But if you’re building your sites the right way anyway, with fluidity and flexibility baked in from the start, then it’s certainly worth spending a few minutes to bash out a couple of quick media queries to optimise for small-screen devices.

The choice is not between using media queries and creating a dedicated mobile site; the choice is between using media queries and doing nothing at all.

That said, in many situations the content you want to serve up will be the same regardless of context. Take Huffduffer, for example. There’s nothing I want to strip out of the pages when they’re served up to mobile devices.

Huffduffer (1440) Huffduffer (1024) Huffduffer (800) Huffduffer (640) Huffduffer (480)

This harks back to what Luke has been saying with his Mobile First talk at An Event Apart. Instead of beginning with a big ol’ desktop site and asking What can I take away for mobile?, ask instead why all that stuff is clogging up your desktop site to begin with. Just because you’ve given yourself 960 pixels to play with—or whatever arbitrary number is the current fave of fixed-width designs—doesn’t mean that every piece of screen real estate needs to be filled up.

Another complaint levelled at media queries is when they are used to over-ride background-image declarations or to apply display: none to images: Those images are still downloaded by the mobile user! It’s a fair point but I would turn it on its head: why the sudden concern about bandwidth when dealing with the mobile context? Performance should be a priority for all your users, regardless of screen size or user-agent. If a large image can be hidden from mobile users, why is it being served up to other users?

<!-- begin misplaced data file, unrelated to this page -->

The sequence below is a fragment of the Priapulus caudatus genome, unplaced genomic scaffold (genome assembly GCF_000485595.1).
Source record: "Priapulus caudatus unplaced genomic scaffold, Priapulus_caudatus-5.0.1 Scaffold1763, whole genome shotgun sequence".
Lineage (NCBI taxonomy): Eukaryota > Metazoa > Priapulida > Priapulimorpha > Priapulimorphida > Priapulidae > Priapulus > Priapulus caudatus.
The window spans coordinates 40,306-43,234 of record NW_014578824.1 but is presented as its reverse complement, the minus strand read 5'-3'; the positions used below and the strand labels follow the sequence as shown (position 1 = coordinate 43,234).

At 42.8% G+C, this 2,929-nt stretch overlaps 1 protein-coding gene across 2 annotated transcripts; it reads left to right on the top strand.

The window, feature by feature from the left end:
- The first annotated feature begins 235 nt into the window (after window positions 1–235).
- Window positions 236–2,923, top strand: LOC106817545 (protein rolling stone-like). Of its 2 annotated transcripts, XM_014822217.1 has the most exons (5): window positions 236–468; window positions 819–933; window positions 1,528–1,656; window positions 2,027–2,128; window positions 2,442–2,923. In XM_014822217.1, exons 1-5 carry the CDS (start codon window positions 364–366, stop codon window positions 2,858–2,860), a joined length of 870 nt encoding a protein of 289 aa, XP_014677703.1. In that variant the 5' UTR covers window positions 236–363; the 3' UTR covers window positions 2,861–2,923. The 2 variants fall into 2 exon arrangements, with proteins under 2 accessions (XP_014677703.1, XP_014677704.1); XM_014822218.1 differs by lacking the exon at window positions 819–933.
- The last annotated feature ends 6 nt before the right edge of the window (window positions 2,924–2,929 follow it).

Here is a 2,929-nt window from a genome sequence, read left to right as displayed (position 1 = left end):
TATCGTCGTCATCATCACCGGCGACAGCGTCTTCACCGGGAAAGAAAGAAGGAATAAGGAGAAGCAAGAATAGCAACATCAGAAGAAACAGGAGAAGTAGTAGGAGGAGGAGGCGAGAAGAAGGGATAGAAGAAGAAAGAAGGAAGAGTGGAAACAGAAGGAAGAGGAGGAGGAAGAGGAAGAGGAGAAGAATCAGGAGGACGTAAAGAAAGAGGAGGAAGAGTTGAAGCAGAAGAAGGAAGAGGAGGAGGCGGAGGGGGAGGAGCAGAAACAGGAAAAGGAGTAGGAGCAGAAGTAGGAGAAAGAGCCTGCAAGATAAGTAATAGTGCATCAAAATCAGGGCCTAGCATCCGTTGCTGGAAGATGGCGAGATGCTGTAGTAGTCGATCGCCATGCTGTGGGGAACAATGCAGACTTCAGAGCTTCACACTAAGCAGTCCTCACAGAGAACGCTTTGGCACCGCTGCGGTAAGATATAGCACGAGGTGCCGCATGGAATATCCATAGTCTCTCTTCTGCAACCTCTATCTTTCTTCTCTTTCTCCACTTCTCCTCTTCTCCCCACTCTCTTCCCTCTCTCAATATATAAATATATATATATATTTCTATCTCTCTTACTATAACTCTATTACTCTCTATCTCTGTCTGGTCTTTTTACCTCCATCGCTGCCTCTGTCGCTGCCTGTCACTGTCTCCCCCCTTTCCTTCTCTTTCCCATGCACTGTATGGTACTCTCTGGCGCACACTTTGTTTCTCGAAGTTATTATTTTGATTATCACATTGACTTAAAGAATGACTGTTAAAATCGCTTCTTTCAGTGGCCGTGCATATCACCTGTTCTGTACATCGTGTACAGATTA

That’s the thing about responsive web design: you can’t just think of it as a sprinkle of pixie dust that can be applied to any site. It requires the right mindset. It requires that sites be built on solid foundations of best practice. If those foundations are in place—a flexible layout, flexible images, optimised performance—then responsive web design can work its magic.

In the case of St. Paul’s School and its sister-site Colet Court, the foundations couldn’t have been better.

The Adoption of Adaptation

I wrote a little while ago about one of the trends I saw emerging at An Event Apart, namely what the mighty Ethan has dubbed Responsive Web Design. With widespread browser support for media queries and the hype around the iPad and iPhone, there’s a perfect storm of interest in adaptive layouts.